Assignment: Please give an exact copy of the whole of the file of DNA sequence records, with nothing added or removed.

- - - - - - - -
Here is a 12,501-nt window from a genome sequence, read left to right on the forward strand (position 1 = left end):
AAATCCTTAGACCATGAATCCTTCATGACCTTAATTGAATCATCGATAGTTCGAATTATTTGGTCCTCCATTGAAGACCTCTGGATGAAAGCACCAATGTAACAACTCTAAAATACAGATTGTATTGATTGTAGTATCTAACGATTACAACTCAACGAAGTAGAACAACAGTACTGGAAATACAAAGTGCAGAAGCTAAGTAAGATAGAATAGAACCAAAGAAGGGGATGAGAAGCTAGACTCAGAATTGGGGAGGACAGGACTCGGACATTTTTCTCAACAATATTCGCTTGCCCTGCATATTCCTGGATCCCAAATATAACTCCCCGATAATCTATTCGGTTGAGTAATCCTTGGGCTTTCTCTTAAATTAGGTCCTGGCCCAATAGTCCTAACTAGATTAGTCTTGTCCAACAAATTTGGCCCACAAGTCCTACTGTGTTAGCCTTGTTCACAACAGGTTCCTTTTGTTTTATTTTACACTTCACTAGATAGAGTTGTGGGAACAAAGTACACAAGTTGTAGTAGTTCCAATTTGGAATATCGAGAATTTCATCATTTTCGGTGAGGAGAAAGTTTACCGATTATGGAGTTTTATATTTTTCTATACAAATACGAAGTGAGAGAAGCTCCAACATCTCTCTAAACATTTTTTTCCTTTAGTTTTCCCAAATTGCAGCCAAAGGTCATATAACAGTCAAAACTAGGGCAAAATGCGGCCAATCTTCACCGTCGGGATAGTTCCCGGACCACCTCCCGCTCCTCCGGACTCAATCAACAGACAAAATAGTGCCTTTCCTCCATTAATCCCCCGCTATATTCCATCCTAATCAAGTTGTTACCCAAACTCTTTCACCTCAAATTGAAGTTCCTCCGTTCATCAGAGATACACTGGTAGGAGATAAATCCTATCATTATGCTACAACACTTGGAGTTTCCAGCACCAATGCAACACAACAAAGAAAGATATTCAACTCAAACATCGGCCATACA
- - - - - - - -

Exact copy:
Here is a 12,501-nt window from a genome sequence, read left to right on the forward strand (position 1 = left end):
AAATCCTTAGACCATGAATCCTTCATGACCTTAATTGAATCATCGATAGTTCGAATTATTTGGTCCTCCATTGAAGACCTCTGGATGAAAGCACCAATGTAACAACTCTAAAATACAGATTGTATTGATTGTAGTATCTAACGATTACAACTCAACGAAGTAGAACAACAGTACTGGAAATACAAAGTGCAGAAGCTAAGTAAGATAGAATAGAACCAAAGAAGGGGATGAGAAGCTAGACTCAGAATTGGGGAGGACAGGACTCGGACATTTTTCTCAACAATATTCGCTTGCCCTGCATATTCCTGGATCCCAAATATAACTCCCCGATAATCTATTCGGTTGAGTAATCCTTGGGCTTTCTCTTAAATTAGGTCCTGGCCCAATAGTCCTAACTAGATTAGTCTTGTCCAACAAATTTGGCCCACAAGTCCTACTGTGTTAGCCTTGTTCACAACAGGTTCCTTTTGTTTTATTTTACACTTCACTAGATAGAGTTGTGGGAACAAAGTACACAAGTTGTAGTAGTTCCAATTTGGAATATCGAGAATTTCATCATTTTCGGTGAGGAGAAAGTTTACCGATTATGGAGTTTTATATTTTTCTATACAAATACGAAGTGAGAGAAGCTCCAACATCTCTCTAAACATTTTTTTCCTTTAGTTTTCCCAAATTGCAGCCAAAGGTCATATAACAGTCAAAACTAGGGCAAAATGCGGCCAATCTTCACCGTCGGGATAGTTCCCGGACCACCTCCCGCTCCTCCGGACTCAATCAACAGACAAAATAGTGCCTTTCCTCCATTAATCCCCCGCTATATTCCATCCTAATCAAGTTGTTACCCAAACTCTTTCACCTCAAATTGAAGTTCCTCCGTTCATCAGAGATACACTGGTAGGAGATAAATCCTATCATTATGCTACAACACTTGGAGTTTCCAGCACCAATGCAACACAACAAAGAAAGATATTCAACTCAAACATCGGCCATACA